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Something from nothing

Updated: Mar 28

INTRODUCTION:

 

“Give us one miracle and we’ll explain the rest…” Terence McKenna

 

You are all familiar with the periodic table which lists all the elements known to mankind, elements which, in essence, make up the world we live in. Scientists tell us that aside from Hydrogen, Helium and Lithium, which were created as a result of the Big Bang most elements originated in the nuclear furnaces of dying stars. Gigantic stars, also known as Super Novas, have such high internal pressure and temperature (approx. 15million degree Celcius) that they are capable of fusing Hydrogen into Helium. In turn two Helium nuclei would fuse together to create the nucleus of a new element called Beryllium. When Beryllium fuses with Helium you get Carbon and when Carbon fuses with Helium you have Oxygen.. so on an so forth - you get the idea. When super nova stars reach the end of their life cycle they spew these elements into space where over time they can combine and cluster into celestial bodies like the Earth and the planets and moons in our Solar system.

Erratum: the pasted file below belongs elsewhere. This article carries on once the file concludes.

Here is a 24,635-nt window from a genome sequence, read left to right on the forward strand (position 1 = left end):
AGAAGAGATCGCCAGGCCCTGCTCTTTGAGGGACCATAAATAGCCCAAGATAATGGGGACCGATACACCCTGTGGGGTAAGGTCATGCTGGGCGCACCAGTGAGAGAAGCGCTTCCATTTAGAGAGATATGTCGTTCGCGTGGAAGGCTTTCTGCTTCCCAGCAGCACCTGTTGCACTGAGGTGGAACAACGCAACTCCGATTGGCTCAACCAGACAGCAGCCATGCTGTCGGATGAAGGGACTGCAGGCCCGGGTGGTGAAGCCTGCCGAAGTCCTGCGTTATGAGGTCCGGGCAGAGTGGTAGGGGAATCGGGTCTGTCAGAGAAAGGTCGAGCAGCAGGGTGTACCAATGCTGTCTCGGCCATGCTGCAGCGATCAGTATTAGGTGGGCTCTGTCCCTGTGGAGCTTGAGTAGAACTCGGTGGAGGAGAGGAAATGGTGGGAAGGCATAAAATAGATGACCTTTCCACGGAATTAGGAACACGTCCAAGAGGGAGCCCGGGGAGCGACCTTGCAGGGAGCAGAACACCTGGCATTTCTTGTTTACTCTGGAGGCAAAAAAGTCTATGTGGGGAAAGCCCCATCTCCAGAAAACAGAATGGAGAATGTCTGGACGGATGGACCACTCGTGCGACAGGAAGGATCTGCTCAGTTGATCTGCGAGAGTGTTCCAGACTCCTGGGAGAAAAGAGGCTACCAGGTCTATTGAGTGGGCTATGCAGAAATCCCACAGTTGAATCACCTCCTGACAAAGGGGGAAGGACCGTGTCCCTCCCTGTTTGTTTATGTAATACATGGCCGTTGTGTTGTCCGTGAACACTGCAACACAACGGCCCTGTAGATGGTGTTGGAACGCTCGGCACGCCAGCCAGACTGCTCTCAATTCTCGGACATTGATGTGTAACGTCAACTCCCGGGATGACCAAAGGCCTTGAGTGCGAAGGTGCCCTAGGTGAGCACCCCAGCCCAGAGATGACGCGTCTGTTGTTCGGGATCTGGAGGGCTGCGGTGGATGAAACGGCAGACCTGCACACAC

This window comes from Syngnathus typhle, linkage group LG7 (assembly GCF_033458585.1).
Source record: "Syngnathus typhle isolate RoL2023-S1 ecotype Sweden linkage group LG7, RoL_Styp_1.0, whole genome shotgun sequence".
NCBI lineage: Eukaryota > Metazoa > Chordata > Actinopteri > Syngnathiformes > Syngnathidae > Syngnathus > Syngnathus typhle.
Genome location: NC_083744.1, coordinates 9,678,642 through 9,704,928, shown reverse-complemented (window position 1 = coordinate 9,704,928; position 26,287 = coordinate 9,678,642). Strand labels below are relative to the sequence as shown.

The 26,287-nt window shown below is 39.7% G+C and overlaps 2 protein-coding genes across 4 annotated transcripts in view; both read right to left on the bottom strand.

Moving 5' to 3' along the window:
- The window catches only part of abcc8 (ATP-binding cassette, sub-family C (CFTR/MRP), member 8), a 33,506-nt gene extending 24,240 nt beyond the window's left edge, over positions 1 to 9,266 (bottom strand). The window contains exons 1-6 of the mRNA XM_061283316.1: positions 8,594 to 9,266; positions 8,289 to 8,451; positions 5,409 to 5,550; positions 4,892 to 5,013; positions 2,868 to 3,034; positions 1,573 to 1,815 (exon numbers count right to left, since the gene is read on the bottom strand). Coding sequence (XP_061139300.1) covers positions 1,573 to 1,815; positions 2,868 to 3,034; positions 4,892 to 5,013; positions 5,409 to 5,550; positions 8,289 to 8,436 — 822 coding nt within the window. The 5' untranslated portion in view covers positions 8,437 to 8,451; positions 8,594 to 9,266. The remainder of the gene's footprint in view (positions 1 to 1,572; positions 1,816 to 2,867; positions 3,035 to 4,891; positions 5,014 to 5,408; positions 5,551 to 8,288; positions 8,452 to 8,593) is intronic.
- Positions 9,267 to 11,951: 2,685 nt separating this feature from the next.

Some of the most abundant elements that make up the Earth’s crust are Oxygen, Silica, Aluminum, Iron, Calcium, Sodium, Potassium and Magnesium. These elements alongside the ones you will see in “the periodic table for potters” (image attached) are all important part of the creative journey of any potter who wants to develop glazes. Up to now 118 elements have been discovered but as potters we are only concerned with 23.

 

It’s important to highlight that the majority of these 23 elements are not used in their pure form when mixing up glazes because, on our planet, under atmospheric conditions, they combine with other elements such as hydrogen, oxygen and carbon. It would be incredibly difficult and expensive for the potter to source the “ingredients” of a glaze recipe from pure raw materials although theoretically it is possible. Most materials, with the exception of a few rare, radioactive and precious metals, are mined on a mass scale in a highly purified form and are widely available at a relatively affordable price. To navigate the chemical composition of these purified materials, a basic understanding of their names, active compounds and the role they play in glaze chemistry is necessary.

 

Glaze recipes

Ceramic glaze recipes are made up of three parts: glass former, stabiliser and flux. These will form your base recipe or base glaze. There are further raw materials which may be included, for example to alter the opacity, colour and behaviour of a glaze. These materials are referred to as “additions”

To help you understand what a glaze recipe looks like and to highlight why it is important to understand the materials involved, we will take Altar’s no.53 glaze as a starting point for our exploration. You may recall that this is a purple dipping glaze.







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